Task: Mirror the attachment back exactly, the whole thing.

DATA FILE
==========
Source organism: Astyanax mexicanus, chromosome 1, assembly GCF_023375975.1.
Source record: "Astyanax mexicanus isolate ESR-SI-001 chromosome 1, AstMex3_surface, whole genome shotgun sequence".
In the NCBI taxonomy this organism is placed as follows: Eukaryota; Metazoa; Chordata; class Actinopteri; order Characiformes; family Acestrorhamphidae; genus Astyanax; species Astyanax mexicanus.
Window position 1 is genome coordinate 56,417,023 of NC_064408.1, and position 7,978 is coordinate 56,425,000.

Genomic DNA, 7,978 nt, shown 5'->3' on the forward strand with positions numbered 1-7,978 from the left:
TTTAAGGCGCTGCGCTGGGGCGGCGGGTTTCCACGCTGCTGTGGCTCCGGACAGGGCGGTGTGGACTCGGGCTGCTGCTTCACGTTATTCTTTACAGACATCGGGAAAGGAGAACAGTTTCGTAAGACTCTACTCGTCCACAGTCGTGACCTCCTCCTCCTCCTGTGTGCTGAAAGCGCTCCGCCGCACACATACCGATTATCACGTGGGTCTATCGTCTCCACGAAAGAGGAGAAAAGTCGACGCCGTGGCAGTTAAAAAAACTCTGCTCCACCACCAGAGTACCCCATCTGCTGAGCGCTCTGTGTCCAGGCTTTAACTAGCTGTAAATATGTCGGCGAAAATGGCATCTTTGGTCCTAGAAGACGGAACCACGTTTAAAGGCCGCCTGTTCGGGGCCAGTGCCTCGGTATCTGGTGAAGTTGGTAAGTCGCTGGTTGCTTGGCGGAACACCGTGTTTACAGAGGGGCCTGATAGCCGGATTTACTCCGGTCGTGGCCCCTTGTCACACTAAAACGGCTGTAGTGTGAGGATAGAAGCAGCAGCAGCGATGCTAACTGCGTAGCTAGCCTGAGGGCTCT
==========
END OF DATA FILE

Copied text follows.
Source organism: Astyanax mexicanus, chromosome 1, assembly GCF_023375975.1.
Source record: "Astyanax mexicanus isolate ESR-SI-001 chromosome 1, AstMex3_surface, whole genome shotgun sequence".
In the NCBI taxonomy this organism is placed as follows: Eukaryota; Metazoa; Chordata; class Actinopteri; order Characiformes; family Acestrorhamphidae; genus Astyanax; species Astyanax mexicanus.
Window position 1 is genome coordinate 56,417,023 of NC_064408.1, and position 7,978 is coordinate 56,425,000.

Genomic DNA, 7,978 nt, shown 5'->3' on the forward strand with positions numbered 1-7,978 from the left:
TTTAAGGCGCTGCGCTGGGGCGGCGGGTTTCCACGCTGCTGTGGCTCCGGACAGGGCGGTGTGGACTCGGGCTGCTGCTTCACGTTATTCTTTACAGACATCGGGAAAGGAGAACAGTTTCGTAAGACTCTACTCGTCCACAGTCGTGACCTCCTCCTCCTCCTGTGTGCTGAAAGCGCTCCGCCGCACACATACCGATTATCACGTGGGTCTATCGTCTCCACGAAAGAGGAGAAAAGTCGACGCCGTGGCAGTTAAAAAAACTCTGCTCCACCACCAGAGTACCCCATCTGCTGAGCGCTCTGTGTCCAGGCTTTAACTAGCTGTAAATATGTCGGCGAAAATGGCATCTTTGGTCCTAGAAGACGGAACCACGTTTAAAGGCCGCCTGTTCGGGGCCAGTGCCTCGGTATCTGGTGAAGTTGGTAAGTCGCTGGTTGCTTGGCGGAACACCGTGTTTACAGAGGGGCCTGATAGCCGGATTTACTCCGGTCGTGGCCCCTTGTCACACTAAAACGGCTGTAGTGTGAGGATAGAAGCAGCAGCAGCGATGCTAACTGCGTAGCTAGCCTGAGGGCTCT